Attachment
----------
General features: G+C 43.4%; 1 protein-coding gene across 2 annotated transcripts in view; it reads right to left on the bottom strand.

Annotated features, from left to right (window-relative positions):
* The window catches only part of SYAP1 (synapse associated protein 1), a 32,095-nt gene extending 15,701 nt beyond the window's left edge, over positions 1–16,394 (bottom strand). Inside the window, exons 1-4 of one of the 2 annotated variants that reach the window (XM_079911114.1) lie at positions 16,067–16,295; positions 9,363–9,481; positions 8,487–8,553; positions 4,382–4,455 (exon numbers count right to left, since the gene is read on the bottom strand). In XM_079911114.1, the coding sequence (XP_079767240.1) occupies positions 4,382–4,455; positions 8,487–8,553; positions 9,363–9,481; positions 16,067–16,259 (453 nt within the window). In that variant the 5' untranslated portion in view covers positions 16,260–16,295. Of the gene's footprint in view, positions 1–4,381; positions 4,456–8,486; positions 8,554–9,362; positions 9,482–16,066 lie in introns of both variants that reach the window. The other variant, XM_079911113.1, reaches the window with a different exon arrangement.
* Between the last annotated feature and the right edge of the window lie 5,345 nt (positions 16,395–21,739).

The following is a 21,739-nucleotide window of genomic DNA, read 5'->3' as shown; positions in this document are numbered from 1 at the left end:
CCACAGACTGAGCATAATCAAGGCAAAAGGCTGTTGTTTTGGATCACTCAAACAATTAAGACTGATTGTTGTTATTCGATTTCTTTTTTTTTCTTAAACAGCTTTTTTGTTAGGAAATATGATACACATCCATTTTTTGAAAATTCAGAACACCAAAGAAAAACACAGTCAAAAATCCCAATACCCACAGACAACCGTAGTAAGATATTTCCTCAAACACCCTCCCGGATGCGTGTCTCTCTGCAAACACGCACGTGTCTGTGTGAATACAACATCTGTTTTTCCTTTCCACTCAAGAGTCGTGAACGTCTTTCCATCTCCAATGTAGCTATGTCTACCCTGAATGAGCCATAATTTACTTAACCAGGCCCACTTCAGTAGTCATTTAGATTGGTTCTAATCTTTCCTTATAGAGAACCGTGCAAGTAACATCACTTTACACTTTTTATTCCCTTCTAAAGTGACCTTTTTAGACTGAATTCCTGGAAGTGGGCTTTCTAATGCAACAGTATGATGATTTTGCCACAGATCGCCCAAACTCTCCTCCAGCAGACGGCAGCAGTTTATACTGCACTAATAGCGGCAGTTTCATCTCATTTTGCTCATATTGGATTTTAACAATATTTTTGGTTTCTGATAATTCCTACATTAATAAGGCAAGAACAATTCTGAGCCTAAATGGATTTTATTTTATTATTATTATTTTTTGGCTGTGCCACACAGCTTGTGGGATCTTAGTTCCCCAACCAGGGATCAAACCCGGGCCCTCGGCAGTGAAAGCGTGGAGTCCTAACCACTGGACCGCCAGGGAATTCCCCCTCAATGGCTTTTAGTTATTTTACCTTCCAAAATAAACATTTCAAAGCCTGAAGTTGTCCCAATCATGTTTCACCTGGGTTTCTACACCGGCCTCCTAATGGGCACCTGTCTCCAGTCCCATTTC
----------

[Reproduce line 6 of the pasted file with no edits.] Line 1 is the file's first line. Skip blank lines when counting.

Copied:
CCACAGACTGAGCATAATCAAGGCAAAAGGCTGTTGTTTTGGATCACTCAAACAATTAAGACTGATTGTTGTTATTCGATTTCTTTTTTTTTCTTAAACAGCTTTTTTGTTAGGAAATATGATACACATCCATTTTTTGAAAATTCAGAACACCAAAGAAAAACACAGTCAAAAATCCCAATACCCACAGACAACCGTAGTAAGATATTTCCTCAAACACCCTCCCGGATGCGTGTCTCTCTGCAAACACGCACGTGTCTGTGTGAATACAACATCTGTTTTTCCTTTCCACTCAAGAGTCGTGAACGTCTTTCCATCTCCAATGTAGCTATGTCTACCCTGAATGAGCCATAATTTACTTAACCAGGCCCACTTCAGTAGTCATTTAGATTGGTTCTAATCTTTCCTTATAGAGAACCGTGCAAGTAACATCACTTTACACTTTTTATTCCCTTCTAAAGTGACCTTTTTAGACTGAATTCCTGGAAGTGGGCTTTCTAATGCAACAGTATGATGATTTTGCCACAGATCGCCCAAACTCTCCTCCAGCAGACGGCAGCAGTTTATACTGCACTAATAGCGGCAGTTTCATCTCATTTTGCTCATATTGGATTTTAACAATATTTTTGGTTTCTGATAATTCCTACATTAATAAGGCAAGAACAATTCTGAGCCTAAATGGATTTTATTTTATTATTATTATTTTTTGGCTGTGCCACACAGCTTGTGGGATCTTAGTTCCCCAACCAGGGATCAAACCCGGGCCCTCGGCAGTGAAAGCGTGGAGTCCTAACCACTGGACCGCCAGGGAATTCCCCCTCAATGGCTTTTAGTTATTTTACCTTCCAAAATAAACATTTCAAAGCCTGAAGTTGTCCCAATCATGTTTCACCTGGGTTTCTACACCGGCCTCCTAATGGGCACCTGTCTCCAGTCCCATTTC